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Stakeholders discuss media investment possibilities in Sierra Leone

By Jeneba A. Conteh 

Media practitioners and other stakeholders within the media landscape have on Monday, 28 March, held a day’s workshop on media investment in Sierra Leone.

The event took place at the Country Lodge Hotel conference hall in Freetown.

Chairman, Media Reform Coordinating Group (MRCG), Dr. Francis  Sowa, told the gathering that the consultation was aimed at collecting first-hand data on the media landscape across the country, capturing regional variations and considering possibilities for improved networking and resource sharing.

He said the consultation will also serve to explore opportunities and test assumptions surfaced by the desk research and that the discussions will revolve around perceived needs and priorities as well as potential solutions.

He said regional the consultations will also help to shape the overall scope and focus of the media investment forum which will be held in Freetown in mid-April, this year.

Dr.Sowa said in 2020, after more than three decades of advocacy, Sierra Leone’s Parliament unanimously replaced the criminal and seditious libel laws enshrined in part five of the Public Order  Act of 1965.

He said not only did the 55-year-old legislation acted as a major impediment to journalistic practice, it also severely limited private sector investment in the media.

He said the next step in the process of attracting investment in the media was to hold a series of consultations with key stakeholders across Sierra Leone, with a view to developing a convincing business case for private sector investment in the country’s media industry.

Dr. Sowa expressed the need for the public to understand  the media industry in Sierra Leone, the  legal framework, media regulators, categories of media institutions in the country, ownership, key market forces and existing business models, advertising market and perceived obstacles to investment, gaps in the market and potential opportunities.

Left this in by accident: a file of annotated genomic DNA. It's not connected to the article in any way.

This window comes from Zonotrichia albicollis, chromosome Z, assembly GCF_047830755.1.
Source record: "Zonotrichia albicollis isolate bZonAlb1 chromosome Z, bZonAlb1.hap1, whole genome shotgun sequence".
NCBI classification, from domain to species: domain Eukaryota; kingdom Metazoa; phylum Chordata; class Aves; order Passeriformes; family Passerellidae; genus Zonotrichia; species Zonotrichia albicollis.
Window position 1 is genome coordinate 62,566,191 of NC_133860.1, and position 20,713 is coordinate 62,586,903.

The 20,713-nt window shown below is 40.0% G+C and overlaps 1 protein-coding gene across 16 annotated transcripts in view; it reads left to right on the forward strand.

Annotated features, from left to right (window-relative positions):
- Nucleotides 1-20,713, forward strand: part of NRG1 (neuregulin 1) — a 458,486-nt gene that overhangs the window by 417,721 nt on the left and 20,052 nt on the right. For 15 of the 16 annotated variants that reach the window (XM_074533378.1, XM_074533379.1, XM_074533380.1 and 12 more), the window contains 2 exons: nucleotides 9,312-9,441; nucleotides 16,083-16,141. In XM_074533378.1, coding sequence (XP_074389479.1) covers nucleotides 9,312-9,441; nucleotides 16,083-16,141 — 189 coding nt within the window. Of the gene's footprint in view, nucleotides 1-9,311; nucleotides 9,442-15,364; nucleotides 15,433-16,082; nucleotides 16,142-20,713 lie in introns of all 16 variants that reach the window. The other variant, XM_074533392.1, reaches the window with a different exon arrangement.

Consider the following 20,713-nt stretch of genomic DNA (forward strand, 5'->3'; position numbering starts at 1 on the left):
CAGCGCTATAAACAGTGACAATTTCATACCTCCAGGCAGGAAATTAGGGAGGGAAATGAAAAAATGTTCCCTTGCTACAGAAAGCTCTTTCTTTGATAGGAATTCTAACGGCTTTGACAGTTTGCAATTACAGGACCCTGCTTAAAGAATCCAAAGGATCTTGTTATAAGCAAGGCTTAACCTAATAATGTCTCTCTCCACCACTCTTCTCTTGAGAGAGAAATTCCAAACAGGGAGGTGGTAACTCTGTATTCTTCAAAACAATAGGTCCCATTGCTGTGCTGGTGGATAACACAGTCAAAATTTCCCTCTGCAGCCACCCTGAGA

President of the Sierra Leone Association of Journalists (SLAJ), Ahmed Nasralla, also highlighted  some of the challenges media practitioners are faced  with in  the country, adding that the investment  conference they were about to hold would  salvage the situation.

He blamed media owners who registered their businesses with the Independent Media Commission (IMC) as corporate entities, when in effect are solely  owned and operated by  man.

 He said TV stations and radio stations as well as newspapers and Magazines were faced with a lot of constraints as most of the machines and papers are imported by foreigners who control the prices while media institutions run at lost.

He called on media practitioners to take ownership of such importations so that the prices will be reasonable and affordable.

IMC Executive Secretary, Kelie Kallon, provided data on registered media institutions, disclosing that a total of 501 media institutions are registered with the IMC, with about 97 percent of the print media concentrated in Freetown.

He said radio on the other hand is proliferated in all 16 districts across the country, while TV broadcast is mostly stationed in the capital.

He said licenses for electronic media are granted in categories, ranging from community, religions, commercial, public service, international relay teaching, to direct home transmission.

Representative from the Women in the Media Sierra Leone (WIMSAL), Estina Boima  spoke on the challenges women face in the media, citing the area of  ownership in which  she said women are still under represented.

Chairman, Guild of Newsper Editors, Donald  Theo Harding, said one of the challenges faced by newspapers   is  that the distribution  has been very poor of late.

He said people prefer reading news online rather than buy buying newspapers, albeit there are still people who believe in the credibility of the print media.

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